February 2020

Mazel & Mishagoss


That Time I Started a Jewish Women’s Support Group

By Stephanie Lewis

How hard could it be? Set some folding chairs in a circle in my living room, put out some grapes, and throw out a topic. Voilà …instant friendships! I put a post online in San Diego Meet-Up Groups that said, “Starting a Jewish Women’s group. I worry a lot so I was thinking of calling it WWW (Women Who Worry!) but we can tweak when you get here.”

The first two comments came from women who worried they didn’t know how to “twerk.” I reread my post and realized autocorrect took some liberties with the word “tweak.” The next remark was also interesting. “Will this be for Jewish women who worry incessantly and want to stop? Or for Jewish women who worry they don’t worry as much as they should?” And the comment after that: “Jewish women don’t have the Monopoly on negative emotions, ya know! I own Boardwalk where the rent is high with Guilt. And Park Place, which also charges a lot of Shame.” What the heck? Followed by this: “How about a women’s group that plays fun board games? I’m tired of Mahjong and it’ll take our minds off worrying.” And then this: “Can we call it, ‘Women Who Worry Too Much AND the Men Who Put Up With Them’ so we also meet interesting guys?” And naturally this followed: “I won’t show up if males attend because then I can’t wear yoga pants.”

Frustrated, I posted my address with a date/time and figured I’d deal with these Jewish women in person. The day arrived and things were fine in the beginning as everyone filed in, but I wondered if I should’ve asked them to wear their Star of David necklaces, otherwise how would I know we were all Jewish? I guess it didn’t really matter. Suddenly a stressed-out mother dashed in bluntly asking, “So where is your childcare?” Stunned, I said – “Uh well if we pitch in say $2, I suppose my eldest daughter could babysit for an hour upstairs.” Another woman immediately asked, “If we pitch in $10, do you suppose you could hire a housekeeper to clean this pigpen up and serve deli trays instead of grapes because I have IBS?” Yep, these women were all Jewish!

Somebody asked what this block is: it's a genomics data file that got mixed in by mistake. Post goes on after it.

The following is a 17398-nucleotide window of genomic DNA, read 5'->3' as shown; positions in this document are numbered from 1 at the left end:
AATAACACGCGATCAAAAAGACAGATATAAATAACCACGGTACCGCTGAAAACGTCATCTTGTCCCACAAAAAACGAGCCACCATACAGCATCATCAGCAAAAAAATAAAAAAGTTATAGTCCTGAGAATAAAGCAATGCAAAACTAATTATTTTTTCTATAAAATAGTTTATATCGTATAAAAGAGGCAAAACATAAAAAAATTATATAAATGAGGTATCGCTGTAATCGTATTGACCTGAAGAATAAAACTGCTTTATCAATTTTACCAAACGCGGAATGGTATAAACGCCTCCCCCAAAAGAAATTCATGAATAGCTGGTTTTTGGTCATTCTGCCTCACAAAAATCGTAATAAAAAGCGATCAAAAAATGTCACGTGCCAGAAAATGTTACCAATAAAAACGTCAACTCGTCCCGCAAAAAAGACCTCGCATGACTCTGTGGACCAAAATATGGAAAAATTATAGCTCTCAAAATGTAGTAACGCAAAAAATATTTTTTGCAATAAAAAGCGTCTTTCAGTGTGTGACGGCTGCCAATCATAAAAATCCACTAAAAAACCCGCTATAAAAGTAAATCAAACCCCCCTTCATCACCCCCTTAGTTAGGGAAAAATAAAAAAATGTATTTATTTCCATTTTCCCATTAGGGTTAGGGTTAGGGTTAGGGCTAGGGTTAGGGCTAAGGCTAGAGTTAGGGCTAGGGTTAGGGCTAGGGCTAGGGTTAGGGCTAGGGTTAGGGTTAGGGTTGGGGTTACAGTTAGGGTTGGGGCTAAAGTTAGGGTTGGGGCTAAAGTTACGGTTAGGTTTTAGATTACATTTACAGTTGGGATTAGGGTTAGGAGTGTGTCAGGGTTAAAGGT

After more bickering and debating, one woman claiming to be a licensed therapist suggested we turn our chairs toward the wall and sit facing away from one another to meditate instead. After they left, I was exhausted but couldn’t sleep that night. I toyed with starting another support group for women with insomnia. But how could that work? We’d be too tired during the day from being awake all night. And in the evenings, we’d be trying to meditate to help ourselves fall asleep. I began to worry we’d never find a mutually convenient time. To distract myself, I read slips of paper women had left in my suggestion box. Mostly they were filled with ideas for new ideas for groups. “Women Who Are Authentic and Mindful” and “Women Who Dislike Using Words Like Authentic & Mindful” and “Women Who Are Mean To Other Women at Support Groups” and “Women With Teenagers” and “Women Who Want to Trade Teenagers” and “Older Jewish Woman Who are Still Hip” and “Middle-Aged Jewish Woman Who Dislike Their Hips.”

At the next group, I announced our new name to encompass everything anyone had in mind. “Dysfunctional Households.” Immediately someone asked, “Women Who Grew Up in a Dysfunctional Household?” or “Women Who Create their Own Dysfunctional Household?” Then a man showed up and asked if this was the Jewish support group where women are twerking?” and five women (wearing yoga pants) immediately ran out. Any future support groups I decide to start will simply be named, “Oy Vey.”

Stephanie D. Lewis can be found on The Huffington Post and at OnceUponYourPrime.com.


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